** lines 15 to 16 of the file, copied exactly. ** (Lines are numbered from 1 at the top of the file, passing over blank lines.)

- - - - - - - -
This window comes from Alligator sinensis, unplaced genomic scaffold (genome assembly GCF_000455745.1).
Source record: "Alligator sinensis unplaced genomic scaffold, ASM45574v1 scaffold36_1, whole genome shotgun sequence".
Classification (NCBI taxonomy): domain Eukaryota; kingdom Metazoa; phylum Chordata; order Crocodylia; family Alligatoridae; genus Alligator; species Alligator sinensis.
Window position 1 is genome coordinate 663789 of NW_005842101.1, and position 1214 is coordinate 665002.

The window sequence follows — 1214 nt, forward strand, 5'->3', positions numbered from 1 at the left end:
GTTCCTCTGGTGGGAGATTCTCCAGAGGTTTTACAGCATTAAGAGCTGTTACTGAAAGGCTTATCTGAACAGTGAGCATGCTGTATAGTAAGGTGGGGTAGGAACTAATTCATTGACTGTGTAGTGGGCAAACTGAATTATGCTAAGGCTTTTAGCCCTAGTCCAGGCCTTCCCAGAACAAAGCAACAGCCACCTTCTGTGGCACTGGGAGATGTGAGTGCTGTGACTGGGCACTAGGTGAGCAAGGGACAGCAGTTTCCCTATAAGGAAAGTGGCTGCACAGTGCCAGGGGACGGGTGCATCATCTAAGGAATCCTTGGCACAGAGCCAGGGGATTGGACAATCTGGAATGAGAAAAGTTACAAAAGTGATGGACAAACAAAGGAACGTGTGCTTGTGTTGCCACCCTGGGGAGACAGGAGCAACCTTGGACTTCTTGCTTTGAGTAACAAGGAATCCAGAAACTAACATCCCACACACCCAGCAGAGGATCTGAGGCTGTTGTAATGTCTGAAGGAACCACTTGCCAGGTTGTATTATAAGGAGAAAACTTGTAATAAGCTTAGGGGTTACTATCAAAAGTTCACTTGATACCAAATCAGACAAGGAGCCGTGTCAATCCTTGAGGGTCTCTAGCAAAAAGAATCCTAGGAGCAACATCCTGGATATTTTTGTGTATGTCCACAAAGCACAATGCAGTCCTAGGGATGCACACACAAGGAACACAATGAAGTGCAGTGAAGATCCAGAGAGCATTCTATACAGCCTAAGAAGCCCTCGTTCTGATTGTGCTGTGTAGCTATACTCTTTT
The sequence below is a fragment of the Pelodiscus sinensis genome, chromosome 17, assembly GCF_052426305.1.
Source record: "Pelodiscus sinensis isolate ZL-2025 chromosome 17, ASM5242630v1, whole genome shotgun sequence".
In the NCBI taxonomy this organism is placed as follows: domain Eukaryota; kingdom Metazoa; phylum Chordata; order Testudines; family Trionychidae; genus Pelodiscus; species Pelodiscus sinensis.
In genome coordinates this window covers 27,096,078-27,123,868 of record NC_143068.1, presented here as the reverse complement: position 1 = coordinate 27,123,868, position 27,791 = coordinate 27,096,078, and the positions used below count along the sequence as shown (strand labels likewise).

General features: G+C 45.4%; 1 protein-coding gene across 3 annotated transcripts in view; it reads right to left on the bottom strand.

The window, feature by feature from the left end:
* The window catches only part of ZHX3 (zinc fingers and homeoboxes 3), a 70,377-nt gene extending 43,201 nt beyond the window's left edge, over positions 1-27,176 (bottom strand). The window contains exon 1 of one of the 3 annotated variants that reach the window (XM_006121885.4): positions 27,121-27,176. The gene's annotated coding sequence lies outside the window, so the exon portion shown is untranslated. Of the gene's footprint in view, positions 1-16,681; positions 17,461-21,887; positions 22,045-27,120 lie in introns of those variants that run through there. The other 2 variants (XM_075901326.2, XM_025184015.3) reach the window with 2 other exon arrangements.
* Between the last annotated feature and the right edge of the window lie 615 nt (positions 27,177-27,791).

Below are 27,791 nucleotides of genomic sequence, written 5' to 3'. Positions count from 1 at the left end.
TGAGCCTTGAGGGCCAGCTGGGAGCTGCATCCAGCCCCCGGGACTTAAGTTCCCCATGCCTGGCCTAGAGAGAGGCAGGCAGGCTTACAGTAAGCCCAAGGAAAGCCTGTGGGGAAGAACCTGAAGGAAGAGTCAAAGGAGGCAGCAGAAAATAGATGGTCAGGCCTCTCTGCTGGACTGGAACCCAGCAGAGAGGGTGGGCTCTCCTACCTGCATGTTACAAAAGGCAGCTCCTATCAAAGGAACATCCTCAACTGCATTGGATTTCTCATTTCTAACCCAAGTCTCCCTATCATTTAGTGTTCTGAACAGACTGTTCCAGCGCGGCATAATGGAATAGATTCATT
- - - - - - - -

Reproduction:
Below are 27,791 nucleotides of genomic sequence, written 5' to 3'. Positions count from 1 at the left end.
TGAGCCTTGAGGGCCAGCTGGGAGCTGCATCCAGCCCCCGGGACTTAAGTTCCCCATGCCTGGCCTAGAGAGAGGCAGGCAGGCTTACAGTAAGCCCAAGGAAAGCCTGTGGGGAAGAACCTGAAGGAAGAGTCAAAGGAGGCAGCAGAAAATAGATGGTCAGGCCTCTCTGCTGGACTGGAACCCAGCAGAGAGGGTGGGCTCTCCTACCTGCATGTTACAAAAGGCAGCTCCTATCAAAGGAACATCCTCAACTGCATTGGATTTCTCATTTCTAACCCAAGTCTCCCTATCATTTAGTGTTCTGAACAGACTGTTCCAGCGCGGCATAATGGAATAGATTCATT